The Macro Compass
The Macro Compass


Sharing an important news

Welcome back to The Macro Compass.

Let me cut to the chase: The Macro Trading Floor is back!

TMTF was one of the most popular macro podcasts out there - I launched it with my friend Andreas Steno in 2022 and it quickly became very popular.
I’d like to thank him for the great ride together.
By mid-June 2023 I realized I had to focus on other urgent commitments, and hence we decided to suspend it.

I am happy to announce that after a 9-month pause The Macro Trading Floor is back…
…and with some HUGE news.

The show has a new co-host!

Profile: former trader for large hedge funds and banks in the US, amazing writer and macro analyst, macro expertise with a focus on FX markets…did you make your guess?

Want to find out who he is and listen to the comeback episode?
Here you go:

Apple Podcast


Google Podcast

The show goes out every Friday - subscribe in your favorite podcast app, and make sure you tune in every week!

Macro Is Everywhere

In the podcast, we covered several global macro themes and investment opportunities.
Macro is back, and it’s impacting markets everywhere you look.

We discussed the chart above: it shows the market-implied probability distribution for where Fed Funds will end in December.

I derive that market-implied distribution and table of scenarios from options on the SOFR December 2024 contract - in other words, I am looking at what fixed income option traders are willing to pay or get paid for different scenarios this year.

The distribution is quite interesting.

The modal outcome (the most observed in the distribution = the highest bar) is 475 bps or only 2 cuts! That’s even less than the 3 cuts the Fed projects in their Dot Plot.
The recession tail is thin (11% probability only) but it still exists, and therefore it pushes the mean outcome towards 3 cuts - in line with the Fed.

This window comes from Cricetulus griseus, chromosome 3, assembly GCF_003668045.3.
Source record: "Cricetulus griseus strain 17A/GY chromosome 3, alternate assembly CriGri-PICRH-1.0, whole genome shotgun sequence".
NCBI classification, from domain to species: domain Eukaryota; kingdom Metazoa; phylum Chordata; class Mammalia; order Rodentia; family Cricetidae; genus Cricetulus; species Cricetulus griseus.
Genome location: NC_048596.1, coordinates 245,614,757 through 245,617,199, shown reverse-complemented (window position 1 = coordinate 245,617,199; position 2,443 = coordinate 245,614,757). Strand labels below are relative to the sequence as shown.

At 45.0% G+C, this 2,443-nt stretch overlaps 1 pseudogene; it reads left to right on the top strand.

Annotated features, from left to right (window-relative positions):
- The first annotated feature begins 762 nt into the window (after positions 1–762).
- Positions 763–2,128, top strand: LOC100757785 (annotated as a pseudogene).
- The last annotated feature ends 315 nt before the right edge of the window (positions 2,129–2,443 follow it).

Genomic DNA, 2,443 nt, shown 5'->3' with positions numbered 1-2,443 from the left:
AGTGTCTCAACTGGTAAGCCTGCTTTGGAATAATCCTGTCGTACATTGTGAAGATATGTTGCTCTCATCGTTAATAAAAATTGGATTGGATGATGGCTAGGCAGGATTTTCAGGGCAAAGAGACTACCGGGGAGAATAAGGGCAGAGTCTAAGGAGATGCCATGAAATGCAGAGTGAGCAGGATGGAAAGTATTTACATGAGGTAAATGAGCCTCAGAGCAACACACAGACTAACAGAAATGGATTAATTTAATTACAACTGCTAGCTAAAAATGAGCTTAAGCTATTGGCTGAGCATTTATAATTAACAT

Markets aren’t assigning a meaningful recession premium anymore to bond market pricing, and have fully converged with the Fed Dot Plot here.

‘‘Buy insurance when you can, not when you must’’ applies here?

All Central Banks in the world have followed the Fed in a sharp hiking cycle.
But not all economies are equipped the same way to handle the effect that higher interest rates bring.

In this episode, we discussed a few of them including Canada.

The chart above shows how the Canadian private debt as a % of GDP is larger (!) today than it was in Japan at the peak of the real estate bubble.

Nevertheless, the Bank of Canada has raised rates aggressively and it’s now planning to only ease marginally - again, following the footsteps of the Fed.

Is that credible?

We also looked at China.

China recently cut the 5-year Loan Prime Rate which is the reference rate used for mortgages, and so the idea was to reduce household borrowing costs for Chinese people.
As other policy decisions have failed, authorities now hope that cutting mortgage costs will do the trick.

But that’s unlikely to work.

In the early 1990s the Japanese real estate bubble burst and the world’s most famous balance sheet recession unfolded – the Bank of Japan lowered and kept rates to 0% for decades after and…nothing happened.

Look at this chart: Japan 10-year bond yields (orange) dropped from 8% to 1% and yet Japanese house prices (blue) kept falling!
When you hit balance sheets hard through a deleveraging process, asking people to take on more credit isn’t going to work even if rates are low.

We also discussed a few trade ideas on the back of global Central Banks trying to imitate the Fed even if domestic economies appear much more fragile.

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The comeback episode of The Macro Trading Floor is here.
I discussed a lot of interesting macro topics, actionable investment ideas and had a ton of fun with my new co-host.

Tune in here:

Apple Podcast


Google Podcast

The show goes out every Friday - subscribe in your favorite podcast app, and make sure you tune in every week!

And before you leave, remember I greatly appreciate your support.
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The Macro Compass
The Macro Compass
The 10.000 foot view of Global Macro and Financial Markets, such that you don't miss the forest for the trees.